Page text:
‘Bbalee Bbalee’ (빨리빨리, Quick quick!)


A Korean reporter of well-known English newspaper in Seoul shared a fun story on his personal blog.  His boss – editor – gave him a copy of Clive Crook’s regular submission on the Financial Times, saying, “hey, read this and try your best to write something like this one.  Will get more readers.” Upon this, the reporter replied, “Boss, but Crook has to write only this one per week.  I might be able to pull out something as good as Crook’s, if only you can give me more time.” The boss simply answered, “y’know how South Korea developed its economy, right?”

For those of you who do not find what is funny in this story, I’ll give you a shorthand explanation.  After reaped and shredded into pieces by colony exploitation by Japan for World War II and Korean War, Korean peninsula was a blank sheet of paper – no nothing, dirt poor.  Korean War ended on 1953.  After 57 years, South Korea has become the country with 15th highest GDP in the world from once-poorer-than-Phillippines.  All in 57 years, pretty amazing.  The key action was doing all the big projects, constructions and planning in extremely short amount of time, thanks to long-term dictatorship.  If you would like to know more about this topic, click here (economy) and here (dictatorship).

Ever since then, South Korea’s business is known for getting the job done in an unbelievably short amount of time, making impossible into possible.  Thus the term “bbalee bbalee” came.  Meaning “quick, quick!,” you will hear this often on the street, restaurants and offices of South Korea.  Sure, I do give major credit to this “quick mentality” as a power engine of Korean economic development.  I hold a great respect to a lot of Koreans for working very hard and getting job done very quickly.  And let’s not forget the spirit of bbalee bbalee contributed lot on South Korean cities’ – especially Seoul – top-notch infrastructure, network installation covering all over the country and over 90% of houses equipped with ADSL/VDSL/wi-fi for internet usage.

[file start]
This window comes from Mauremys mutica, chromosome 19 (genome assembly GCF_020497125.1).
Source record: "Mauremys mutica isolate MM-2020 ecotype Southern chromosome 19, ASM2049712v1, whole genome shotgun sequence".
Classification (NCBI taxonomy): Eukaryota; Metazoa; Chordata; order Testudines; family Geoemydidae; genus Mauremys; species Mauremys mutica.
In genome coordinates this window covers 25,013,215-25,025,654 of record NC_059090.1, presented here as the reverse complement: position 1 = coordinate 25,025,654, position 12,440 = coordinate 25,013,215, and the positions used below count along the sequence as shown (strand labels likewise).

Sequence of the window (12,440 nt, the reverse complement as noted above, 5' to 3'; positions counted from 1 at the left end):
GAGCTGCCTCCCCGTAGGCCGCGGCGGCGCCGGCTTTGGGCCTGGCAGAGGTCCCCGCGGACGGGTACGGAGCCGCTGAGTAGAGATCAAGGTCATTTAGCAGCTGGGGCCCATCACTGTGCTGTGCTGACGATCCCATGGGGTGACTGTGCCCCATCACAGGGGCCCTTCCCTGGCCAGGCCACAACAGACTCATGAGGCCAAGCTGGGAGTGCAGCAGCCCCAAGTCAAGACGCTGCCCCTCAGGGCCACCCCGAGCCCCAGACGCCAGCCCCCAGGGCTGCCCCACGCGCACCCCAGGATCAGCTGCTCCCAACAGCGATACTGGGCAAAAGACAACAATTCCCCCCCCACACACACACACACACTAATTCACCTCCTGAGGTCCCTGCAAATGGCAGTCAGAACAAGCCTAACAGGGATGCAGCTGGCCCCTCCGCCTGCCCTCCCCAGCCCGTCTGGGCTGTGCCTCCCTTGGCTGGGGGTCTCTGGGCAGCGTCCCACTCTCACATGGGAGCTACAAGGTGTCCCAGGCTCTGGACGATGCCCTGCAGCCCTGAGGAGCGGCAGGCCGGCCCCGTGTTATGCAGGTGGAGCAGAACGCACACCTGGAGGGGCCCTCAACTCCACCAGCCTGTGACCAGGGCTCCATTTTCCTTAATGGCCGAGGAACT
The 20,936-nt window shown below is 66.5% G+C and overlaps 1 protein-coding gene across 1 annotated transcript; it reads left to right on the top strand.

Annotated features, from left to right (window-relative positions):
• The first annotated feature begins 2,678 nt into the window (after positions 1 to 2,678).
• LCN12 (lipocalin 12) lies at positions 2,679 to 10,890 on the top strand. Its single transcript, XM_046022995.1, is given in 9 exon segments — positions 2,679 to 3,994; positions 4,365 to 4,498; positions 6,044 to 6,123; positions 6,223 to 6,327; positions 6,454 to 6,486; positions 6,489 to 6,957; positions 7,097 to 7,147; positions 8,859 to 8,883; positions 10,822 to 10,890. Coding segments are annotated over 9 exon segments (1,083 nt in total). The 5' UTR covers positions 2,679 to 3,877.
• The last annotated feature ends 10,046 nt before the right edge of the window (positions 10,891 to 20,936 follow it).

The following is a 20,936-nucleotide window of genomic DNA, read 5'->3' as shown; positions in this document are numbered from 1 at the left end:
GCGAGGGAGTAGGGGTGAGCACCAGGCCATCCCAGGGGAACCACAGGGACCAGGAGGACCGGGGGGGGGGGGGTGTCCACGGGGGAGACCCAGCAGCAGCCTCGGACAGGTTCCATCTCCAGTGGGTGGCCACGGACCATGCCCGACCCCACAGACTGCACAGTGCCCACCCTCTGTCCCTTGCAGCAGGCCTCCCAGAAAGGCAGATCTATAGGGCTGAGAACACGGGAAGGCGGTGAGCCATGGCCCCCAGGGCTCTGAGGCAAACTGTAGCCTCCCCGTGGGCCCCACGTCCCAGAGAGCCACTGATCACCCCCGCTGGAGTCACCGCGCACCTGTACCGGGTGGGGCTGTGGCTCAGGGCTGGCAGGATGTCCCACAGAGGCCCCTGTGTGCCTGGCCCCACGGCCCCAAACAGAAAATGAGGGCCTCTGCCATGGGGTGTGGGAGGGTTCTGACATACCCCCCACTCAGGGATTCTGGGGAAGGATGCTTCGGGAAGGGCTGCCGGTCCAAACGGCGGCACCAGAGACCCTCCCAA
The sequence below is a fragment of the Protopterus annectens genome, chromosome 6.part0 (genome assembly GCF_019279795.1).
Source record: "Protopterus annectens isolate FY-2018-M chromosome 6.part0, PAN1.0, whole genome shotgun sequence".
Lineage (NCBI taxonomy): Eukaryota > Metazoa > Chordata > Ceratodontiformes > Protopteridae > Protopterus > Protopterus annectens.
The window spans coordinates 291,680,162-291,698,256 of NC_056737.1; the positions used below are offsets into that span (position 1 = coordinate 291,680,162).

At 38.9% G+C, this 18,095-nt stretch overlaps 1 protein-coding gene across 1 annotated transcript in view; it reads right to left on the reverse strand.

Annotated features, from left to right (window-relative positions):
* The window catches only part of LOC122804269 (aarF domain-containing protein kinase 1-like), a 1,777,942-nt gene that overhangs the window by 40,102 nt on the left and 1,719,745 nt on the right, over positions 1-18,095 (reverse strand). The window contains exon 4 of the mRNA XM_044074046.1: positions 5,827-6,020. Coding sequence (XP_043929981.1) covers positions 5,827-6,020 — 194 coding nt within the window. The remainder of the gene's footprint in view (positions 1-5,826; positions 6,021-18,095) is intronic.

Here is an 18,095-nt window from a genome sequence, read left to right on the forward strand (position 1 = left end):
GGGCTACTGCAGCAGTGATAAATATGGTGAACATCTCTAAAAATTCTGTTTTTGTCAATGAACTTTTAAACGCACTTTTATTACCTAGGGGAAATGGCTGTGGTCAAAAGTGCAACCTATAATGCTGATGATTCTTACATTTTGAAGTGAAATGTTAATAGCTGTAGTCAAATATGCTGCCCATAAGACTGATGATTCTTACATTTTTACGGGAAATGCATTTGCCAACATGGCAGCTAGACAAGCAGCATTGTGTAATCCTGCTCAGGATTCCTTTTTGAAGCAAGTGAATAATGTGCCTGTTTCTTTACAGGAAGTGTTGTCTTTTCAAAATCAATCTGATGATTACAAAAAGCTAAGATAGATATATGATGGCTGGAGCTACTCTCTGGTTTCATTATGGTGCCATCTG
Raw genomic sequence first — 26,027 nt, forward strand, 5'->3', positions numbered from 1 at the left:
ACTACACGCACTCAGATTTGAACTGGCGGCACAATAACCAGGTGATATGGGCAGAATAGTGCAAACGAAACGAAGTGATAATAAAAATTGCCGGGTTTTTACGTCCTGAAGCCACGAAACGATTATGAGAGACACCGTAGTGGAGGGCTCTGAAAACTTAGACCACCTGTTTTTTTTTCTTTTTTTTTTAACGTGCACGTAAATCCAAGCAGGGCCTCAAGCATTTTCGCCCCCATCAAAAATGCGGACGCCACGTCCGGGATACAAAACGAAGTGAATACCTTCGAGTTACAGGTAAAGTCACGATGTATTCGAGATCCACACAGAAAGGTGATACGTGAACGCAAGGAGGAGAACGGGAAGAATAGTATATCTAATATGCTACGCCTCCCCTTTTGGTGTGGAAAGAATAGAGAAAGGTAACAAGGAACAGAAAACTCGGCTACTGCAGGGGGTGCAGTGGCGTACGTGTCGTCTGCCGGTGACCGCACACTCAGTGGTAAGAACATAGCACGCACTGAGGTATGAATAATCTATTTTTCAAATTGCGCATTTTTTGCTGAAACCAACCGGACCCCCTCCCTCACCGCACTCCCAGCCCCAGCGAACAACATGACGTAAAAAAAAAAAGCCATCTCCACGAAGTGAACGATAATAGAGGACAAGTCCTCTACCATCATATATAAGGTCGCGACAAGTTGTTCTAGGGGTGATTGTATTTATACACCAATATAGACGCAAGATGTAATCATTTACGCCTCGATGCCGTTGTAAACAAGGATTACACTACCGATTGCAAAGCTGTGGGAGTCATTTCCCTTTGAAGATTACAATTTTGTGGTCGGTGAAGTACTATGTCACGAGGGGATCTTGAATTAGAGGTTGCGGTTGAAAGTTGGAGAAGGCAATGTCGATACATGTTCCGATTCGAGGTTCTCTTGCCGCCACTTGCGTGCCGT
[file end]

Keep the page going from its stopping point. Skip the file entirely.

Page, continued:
But as we enter the 21st century, and after suffering my experiencing an office thoroughly missing any long-term strategy, and reading several failure cases on South Korean smartphone market, I feel like bbalee bbalee, mixed with strong hierarchy, is becoming more of an obstacle, a way that does not get you a solid result.  It does not allow you to sit back, take some time to think twice, draw a big picture and check errors.  Rather, it is more prone to inconsistency and confusion.

Look at my office.  Basically my office is bench-marked from American institutes of similar nature.  How did we get established?  Well, some high personnel went to America, saw the offices and operations, thought it is nice to have one and there you go.  They successfully brought in buildings and classes, but missed the most important ones: how each departments are related to each other, things needed, management system and integration, targets and how to apply this in Korea, rather than simple copycat.  Now it’s not doing its best.  And, there is such a little number of channel to suggest positive changes to people who really have authority to initiate change.  The clients are no exception.  While they ask for a customized service, they want the proposal to be done and delivered in 5 days since their first cold-calling.  It’s not impossible to complete the documentation and such, but would that really get them a good, truly customized result?  I honestly think that if they want some value out of it, both them and us will have to take more time with several meaningful meetings (no, not just lunch and saying hi, よろしくお願いしますish stuff) and share needed information.